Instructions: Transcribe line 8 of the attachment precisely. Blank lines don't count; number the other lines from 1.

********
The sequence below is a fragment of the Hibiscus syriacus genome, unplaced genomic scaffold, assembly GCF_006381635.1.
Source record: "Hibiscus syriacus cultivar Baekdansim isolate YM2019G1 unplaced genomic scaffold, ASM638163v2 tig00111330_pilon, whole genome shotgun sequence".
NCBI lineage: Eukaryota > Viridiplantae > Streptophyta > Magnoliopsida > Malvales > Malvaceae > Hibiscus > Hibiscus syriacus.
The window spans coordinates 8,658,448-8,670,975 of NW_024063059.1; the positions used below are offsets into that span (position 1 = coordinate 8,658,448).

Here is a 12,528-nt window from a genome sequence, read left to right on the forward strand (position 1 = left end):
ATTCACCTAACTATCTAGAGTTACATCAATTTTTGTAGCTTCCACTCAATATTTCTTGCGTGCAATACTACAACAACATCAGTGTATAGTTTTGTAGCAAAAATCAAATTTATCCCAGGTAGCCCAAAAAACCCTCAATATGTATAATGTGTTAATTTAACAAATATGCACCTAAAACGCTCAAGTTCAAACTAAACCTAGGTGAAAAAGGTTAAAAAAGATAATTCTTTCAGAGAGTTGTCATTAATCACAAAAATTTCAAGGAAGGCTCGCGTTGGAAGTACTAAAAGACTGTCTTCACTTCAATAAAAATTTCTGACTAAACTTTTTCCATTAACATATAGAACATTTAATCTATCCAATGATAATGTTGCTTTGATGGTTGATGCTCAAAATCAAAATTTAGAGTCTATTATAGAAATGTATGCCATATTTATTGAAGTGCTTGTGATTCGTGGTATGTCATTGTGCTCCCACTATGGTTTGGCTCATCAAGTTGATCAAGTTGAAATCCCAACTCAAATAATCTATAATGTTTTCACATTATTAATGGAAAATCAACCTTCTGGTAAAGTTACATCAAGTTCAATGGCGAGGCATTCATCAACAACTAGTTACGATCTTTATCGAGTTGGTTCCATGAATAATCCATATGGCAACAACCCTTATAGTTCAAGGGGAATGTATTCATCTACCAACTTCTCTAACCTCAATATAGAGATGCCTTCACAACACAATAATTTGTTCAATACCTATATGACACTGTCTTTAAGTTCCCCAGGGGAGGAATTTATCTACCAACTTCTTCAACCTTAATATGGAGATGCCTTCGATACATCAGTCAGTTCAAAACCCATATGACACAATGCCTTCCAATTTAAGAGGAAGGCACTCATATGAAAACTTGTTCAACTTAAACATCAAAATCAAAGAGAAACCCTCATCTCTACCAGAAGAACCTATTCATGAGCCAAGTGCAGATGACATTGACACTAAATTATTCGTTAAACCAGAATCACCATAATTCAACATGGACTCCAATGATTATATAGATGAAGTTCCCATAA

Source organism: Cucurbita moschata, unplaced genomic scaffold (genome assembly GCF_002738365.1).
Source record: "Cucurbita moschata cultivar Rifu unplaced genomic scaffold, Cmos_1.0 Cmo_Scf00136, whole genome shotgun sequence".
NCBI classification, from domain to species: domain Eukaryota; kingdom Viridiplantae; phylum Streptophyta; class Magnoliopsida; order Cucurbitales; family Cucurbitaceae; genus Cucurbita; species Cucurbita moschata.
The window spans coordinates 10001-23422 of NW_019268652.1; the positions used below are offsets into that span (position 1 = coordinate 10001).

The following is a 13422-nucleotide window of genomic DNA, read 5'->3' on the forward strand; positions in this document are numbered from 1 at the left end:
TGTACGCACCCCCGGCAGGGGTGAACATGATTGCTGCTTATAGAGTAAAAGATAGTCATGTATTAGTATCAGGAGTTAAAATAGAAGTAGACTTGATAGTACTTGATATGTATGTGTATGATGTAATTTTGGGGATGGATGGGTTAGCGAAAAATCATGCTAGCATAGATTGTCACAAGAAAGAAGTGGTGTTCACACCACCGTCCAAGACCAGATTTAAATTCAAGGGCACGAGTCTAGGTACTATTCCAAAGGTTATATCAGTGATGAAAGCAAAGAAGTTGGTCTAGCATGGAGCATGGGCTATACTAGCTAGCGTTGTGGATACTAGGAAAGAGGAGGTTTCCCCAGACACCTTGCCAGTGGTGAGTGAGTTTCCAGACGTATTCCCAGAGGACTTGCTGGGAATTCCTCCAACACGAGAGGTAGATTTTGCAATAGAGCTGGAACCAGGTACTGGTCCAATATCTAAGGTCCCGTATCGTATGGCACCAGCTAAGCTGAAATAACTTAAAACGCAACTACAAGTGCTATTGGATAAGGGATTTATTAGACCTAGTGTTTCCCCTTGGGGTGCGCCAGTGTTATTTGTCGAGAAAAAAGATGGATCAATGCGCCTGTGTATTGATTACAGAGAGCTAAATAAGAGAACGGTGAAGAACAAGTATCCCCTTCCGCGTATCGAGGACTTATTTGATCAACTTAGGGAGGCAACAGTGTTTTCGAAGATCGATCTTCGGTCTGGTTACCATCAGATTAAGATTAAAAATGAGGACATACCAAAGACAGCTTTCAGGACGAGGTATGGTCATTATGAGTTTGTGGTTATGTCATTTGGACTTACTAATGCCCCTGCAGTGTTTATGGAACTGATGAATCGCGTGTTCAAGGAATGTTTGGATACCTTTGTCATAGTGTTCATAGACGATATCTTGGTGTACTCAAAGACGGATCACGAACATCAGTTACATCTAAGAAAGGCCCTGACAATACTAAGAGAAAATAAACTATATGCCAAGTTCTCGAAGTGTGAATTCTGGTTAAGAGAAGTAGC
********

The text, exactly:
Source record: "Cucurbita moschata cultivar Rifu unplaced genomic scaffold, Cmos_1.0 Cmo_Scf00136, whole genome shotgun sequence".